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NR 1995-93
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OCC Strengthens Credit Life Insurance Rule

WASHINGTON, D.C. — The Office of the Comptroller of the Currency (OCC) published in today's Federal Register a proposed rule on how national banks may distribute income from credit life insurance sales. The proposed rule on part 2 of the OCC regulations (12 CFR 2) would improve the format of the existing regulation, eliminate unnecessary provisions and refocus the regulation on the most important areas of safety and soundness. The rule is the result of the OCC's regulation review program to reduce unnecessary costs and burdens on national banks.

"I have said we are doing a top-to-bottom, A-to-Z review of our regulations," said Comptroller Eugene Ludwig. "Today's regulation marks the 21st out of 29 regulations that we have acted on so far. From A to Z, I would put us at S," Ludwig said.

The proposed rule would for the first time state that it is an unsafe and unsound banking practice for bank officials and insiders who sell credit life insurance to take advantage of that activity for personal profit. This change is meant to reinforce the core principle of the regulation that income derived from the sale of credit life insurance should be credited to the bank, not bank officials and insiders.

The proposed rule also makes clear for the first time that the safety and soundness standards apply to bank officers and employees, in addition to directors. The existing regulation mentions only directors as having a fiduciary responsibility in the sale of credit life insurance to promote and advance the interests of the bank over their personal interests.

The proposed regulation would also add a new provision to protect bank customers who buy credit life insurance. The proposed regulation adds new language that a bank is not to structure incentive or bonus programs in a way that creates incentives for bank officials to make inappropriate recommendations or sales to bank customers.

As the OCC proposes to strengthen safety and soundness principles and customer protection in the sale of credit life insurance, it may not be necessary to retain the existing rigid limits on bonuses and incentive programs that apply to the sale of credit life insurance. The current regulation limits bonuses and incentives to 5 percent of the bank employee's annual salary or to 5 percent of the average salary of all bank officers who sell credit life insurance. Bonuses and incentives may not be paid more often than quarterly. The OCC requests comments on whether these limits should be changed and what other alternatives may be appropriate. It is possible that a higher cap on this compensation could lead banks to develop more employees that specialize in credit life insurance who would have more expertise to serve bank customers.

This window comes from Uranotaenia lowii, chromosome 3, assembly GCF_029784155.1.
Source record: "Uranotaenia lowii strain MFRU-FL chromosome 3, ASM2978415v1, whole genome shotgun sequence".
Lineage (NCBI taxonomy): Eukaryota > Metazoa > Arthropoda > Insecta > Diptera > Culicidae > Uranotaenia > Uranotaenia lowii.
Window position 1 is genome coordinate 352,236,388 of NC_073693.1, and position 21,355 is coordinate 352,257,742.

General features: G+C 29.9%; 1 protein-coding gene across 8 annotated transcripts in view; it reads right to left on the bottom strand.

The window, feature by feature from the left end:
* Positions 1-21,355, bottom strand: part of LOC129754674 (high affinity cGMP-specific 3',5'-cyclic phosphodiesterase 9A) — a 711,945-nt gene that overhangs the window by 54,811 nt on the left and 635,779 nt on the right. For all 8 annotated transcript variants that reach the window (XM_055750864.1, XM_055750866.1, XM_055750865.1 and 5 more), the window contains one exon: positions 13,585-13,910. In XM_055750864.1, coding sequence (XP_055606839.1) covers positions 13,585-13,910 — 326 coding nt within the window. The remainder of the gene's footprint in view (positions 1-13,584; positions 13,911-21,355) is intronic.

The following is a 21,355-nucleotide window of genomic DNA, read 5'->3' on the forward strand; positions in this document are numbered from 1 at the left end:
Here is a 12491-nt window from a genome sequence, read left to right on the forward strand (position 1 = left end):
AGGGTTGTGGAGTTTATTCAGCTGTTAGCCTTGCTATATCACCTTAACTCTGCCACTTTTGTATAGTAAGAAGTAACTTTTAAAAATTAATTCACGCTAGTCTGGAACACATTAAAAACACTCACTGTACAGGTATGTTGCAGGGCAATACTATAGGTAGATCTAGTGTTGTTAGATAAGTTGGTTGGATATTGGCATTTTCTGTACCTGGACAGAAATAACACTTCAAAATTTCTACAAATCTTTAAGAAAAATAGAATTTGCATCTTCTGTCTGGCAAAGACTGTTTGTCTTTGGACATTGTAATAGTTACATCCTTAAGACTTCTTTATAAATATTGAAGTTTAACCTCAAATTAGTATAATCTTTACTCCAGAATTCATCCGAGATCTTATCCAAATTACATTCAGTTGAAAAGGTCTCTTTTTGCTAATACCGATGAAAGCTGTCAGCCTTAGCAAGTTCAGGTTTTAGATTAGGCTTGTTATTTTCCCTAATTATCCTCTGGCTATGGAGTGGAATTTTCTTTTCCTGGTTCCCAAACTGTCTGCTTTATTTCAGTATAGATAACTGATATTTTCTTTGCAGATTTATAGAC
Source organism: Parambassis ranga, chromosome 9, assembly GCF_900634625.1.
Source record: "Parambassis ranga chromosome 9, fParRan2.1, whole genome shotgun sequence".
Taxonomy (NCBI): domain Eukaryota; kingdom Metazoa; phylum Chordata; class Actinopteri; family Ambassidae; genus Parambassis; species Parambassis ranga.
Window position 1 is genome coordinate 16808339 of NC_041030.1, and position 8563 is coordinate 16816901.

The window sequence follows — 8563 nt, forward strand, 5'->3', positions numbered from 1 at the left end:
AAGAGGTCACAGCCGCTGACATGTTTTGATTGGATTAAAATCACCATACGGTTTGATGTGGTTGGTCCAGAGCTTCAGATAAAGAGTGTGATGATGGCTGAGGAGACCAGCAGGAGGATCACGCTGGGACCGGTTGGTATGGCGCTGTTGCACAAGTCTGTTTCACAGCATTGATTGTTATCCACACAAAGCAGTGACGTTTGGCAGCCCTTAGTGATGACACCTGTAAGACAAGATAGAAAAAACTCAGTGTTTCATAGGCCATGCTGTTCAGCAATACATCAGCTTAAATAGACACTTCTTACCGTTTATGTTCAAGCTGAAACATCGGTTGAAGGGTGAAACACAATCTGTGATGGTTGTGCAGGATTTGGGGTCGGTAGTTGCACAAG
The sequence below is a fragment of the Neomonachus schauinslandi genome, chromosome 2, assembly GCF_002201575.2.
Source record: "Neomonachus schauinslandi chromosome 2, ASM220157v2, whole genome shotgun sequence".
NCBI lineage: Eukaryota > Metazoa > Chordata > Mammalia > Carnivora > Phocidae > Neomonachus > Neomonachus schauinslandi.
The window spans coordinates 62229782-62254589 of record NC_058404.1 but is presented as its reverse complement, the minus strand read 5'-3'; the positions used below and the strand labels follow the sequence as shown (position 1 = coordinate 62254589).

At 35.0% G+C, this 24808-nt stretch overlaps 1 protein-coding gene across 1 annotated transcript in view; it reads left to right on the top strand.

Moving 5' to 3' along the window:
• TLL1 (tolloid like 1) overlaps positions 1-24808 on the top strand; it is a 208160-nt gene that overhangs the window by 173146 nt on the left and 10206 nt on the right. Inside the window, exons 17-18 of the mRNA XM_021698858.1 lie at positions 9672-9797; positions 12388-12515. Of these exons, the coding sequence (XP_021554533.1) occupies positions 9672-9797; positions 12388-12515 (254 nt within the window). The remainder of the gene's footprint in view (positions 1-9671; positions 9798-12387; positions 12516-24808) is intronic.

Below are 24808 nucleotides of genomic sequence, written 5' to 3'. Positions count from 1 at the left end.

The proposed rule continues the current prohibitions that prevent a bank shareholder with an ownership interest of 5 percent or more from receiving commissions, except when they are permissible under the limits that apply to bonuses and incentives. The OCC asks for comment on whether the 5 percent ownership level is appropriate or whether an alternative percentage level should apply. In particular, the OCC asks whether the percentage level should be the same as those used in other regulations. For example, the OCC points out that a 10 percent ownership level is applied in the regulation that governs limits on bank loans to insiders.

The OCC also asks for comment on whether the restrictions on retaining income from credit life insurance sales should apply to sales of credit life insurance to customers of an affiliate bank.

In addition, the OCC solicits comment on how dual employees who work for a bank and a non-bank company should be treated when they sell credit life insurance to bank customers. The OCC asks for comment on whether they should be treated like bank employees, subject to the same limitations on bonuses and incentive arrangements.

The public comment period on the proposed rule ends on November 13, 1995.

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